Your landing page images should ideally show a person who is representative of the target audience. In addition, you should try to sell the emotional value your visitor will receive subsequent to conversion.
You can also use images to draw visitor’s eyes to the part of the page you would like them to view next. For instance, the viewer’s eyes will be drawn to the area where a person in your image is looking.
The instinct of a visitor to try to find a headline will be superseded the minute you display images of people.
If you can afford it, it’s normally much better to create your own visual elements rather than using stock photos that will be replicated throughout the web.
Are there aspects of your product or service that are difficult to convey with text and images?
While research indicates that there will be approximately 70% greater chance that visitors will make a purchase due to video, there are some other things to take into consideration:
Is my target audience able to watch video?
The immediate circumstances of your visitor may not make video the best choice for communicating with them. For example, if they are working in a quiet office setting or if they are surrounded by noisy kids, video my not be allowed or difficult to hear.
Age, slow internet speeds, and old computer hardware may also have an adverse effect upon your visitor’s ability to view a video.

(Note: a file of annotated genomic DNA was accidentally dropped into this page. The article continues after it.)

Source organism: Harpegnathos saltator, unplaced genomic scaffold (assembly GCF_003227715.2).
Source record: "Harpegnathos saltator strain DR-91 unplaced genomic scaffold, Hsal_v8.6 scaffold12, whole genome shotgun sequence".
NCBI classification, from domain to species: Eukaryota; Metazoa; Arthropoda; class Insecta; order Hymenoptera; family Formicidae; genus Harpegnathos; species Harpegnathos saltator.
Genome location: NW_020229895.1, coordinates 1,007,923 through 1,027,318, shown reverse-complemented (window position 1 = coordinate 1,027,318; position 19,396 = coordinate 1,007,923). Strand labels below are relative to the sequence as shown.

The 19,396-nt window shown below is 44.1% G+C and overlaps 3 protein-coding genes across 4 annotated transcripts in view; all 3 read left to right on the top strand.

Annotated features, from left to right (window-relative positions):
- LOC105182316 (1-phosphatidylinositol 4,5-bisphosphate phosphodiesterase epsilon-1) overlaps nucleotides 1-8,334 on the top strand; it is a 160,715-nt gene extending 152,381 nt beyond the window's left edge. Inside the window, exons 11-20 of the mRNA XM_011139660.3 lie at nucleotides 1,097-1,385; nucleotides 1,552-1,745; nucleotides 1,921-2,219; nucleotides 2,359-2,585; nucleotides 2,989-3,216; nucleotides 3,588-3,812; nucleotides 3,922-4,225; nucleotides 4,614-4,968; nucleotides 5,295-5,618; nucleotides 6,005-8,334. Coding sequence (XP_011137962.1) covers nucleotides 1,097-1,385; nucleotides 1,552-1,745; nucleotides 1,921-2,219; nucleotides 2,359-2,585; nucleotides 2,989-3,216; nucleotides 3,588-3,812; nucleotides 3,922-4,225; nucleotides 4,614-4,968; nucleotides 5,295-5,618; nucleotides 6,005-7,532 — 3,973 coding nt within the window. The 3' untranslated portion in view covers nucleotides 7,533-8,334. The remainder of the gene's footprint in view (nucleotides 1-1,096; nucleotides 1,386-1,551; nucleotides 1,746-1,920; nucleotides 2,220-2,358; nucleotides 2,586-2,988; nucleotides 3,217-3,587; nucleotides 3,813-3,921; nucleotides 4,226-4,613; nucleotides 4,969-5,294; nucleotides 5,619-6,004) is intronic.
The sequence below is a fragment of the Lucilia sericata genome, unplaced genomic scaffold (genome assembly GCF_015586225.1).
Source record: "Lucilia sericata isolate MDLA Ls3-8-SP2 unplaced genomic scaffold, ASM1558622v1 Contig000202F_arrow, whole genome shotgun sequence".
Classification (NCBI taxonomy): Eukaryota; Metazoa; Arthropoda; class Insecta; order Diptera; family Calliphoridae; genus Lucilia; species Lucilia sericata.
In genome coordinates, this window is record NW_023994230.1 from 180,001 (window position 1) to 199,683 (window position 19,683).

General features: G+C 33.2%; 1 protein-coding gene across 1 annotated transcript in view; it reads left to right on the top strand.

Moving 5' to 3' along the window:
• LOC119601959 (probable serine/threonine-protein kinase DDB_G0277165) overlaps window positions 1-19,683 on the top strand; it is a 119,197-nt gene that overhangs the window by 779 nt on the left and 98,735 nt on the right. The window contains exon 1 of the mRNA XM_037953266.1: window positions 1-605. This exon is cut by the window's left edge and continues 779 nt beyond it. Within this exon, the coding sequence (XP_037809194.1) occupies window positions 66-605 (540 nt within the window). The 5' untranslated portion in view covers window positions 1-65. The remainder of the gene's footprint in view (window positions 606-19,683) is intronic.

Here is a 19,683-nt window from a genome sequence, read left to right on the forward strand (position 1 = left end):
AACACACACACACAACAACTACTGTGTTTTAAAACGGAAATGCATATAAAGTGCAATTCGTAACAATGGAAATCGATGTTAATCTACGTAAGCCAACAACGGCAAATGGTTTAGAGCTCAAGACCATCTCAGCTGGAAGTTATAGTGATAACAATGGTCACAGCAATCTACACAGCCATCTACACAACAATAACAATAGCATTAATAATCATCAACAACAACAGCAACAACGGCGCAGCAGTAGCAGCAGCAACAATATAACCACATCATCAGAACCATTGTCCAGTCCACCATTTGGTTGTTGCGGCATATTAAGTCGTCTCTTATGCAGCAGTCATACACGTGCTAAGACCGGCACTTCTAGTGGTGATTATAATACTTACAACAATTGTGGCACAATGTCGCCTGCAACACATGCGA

Remember, website videos are not like television ads. TV ads are designed to grab viewer’s attention before they change channels. With landing page videos your visitor has chosen to be on your page. They will play your video because they have a desire to learn more. So be calm and don’t oversell your product to them.
How will the user’s experience be enhanced by video?
What message are you able to convey with a video that you are unable to get across with images and text?
If you don’t have an answer to this question, perhaps you don’t need video.
If the product or service you are selling is hard to understand, needs to be demonstrated or needs additional clarification, video may be a good solution.
Track places where your brand is mentioned throughout the social web.
Then, identify authority sites that are linking to you.
Reach out to those who reflect your target audience and those that people in your target market perceive to be high authority.
This can be crucial. A psychological trait comes into play called implicit egoism, which states that your users will gravitate to people, things, and places that provide them with a self-association that they perceive as favourable.
When visitors associate themselves with the authority sites and reviews on your page, they will be increasingly receptive to your site.
Ask permission to feature logos and images in addition to their testimonial on your page.
Is it worth all the trouble?
Research has shown that sites who boost their brand advocacy only twelve percent experience an average revenue growth of 200%.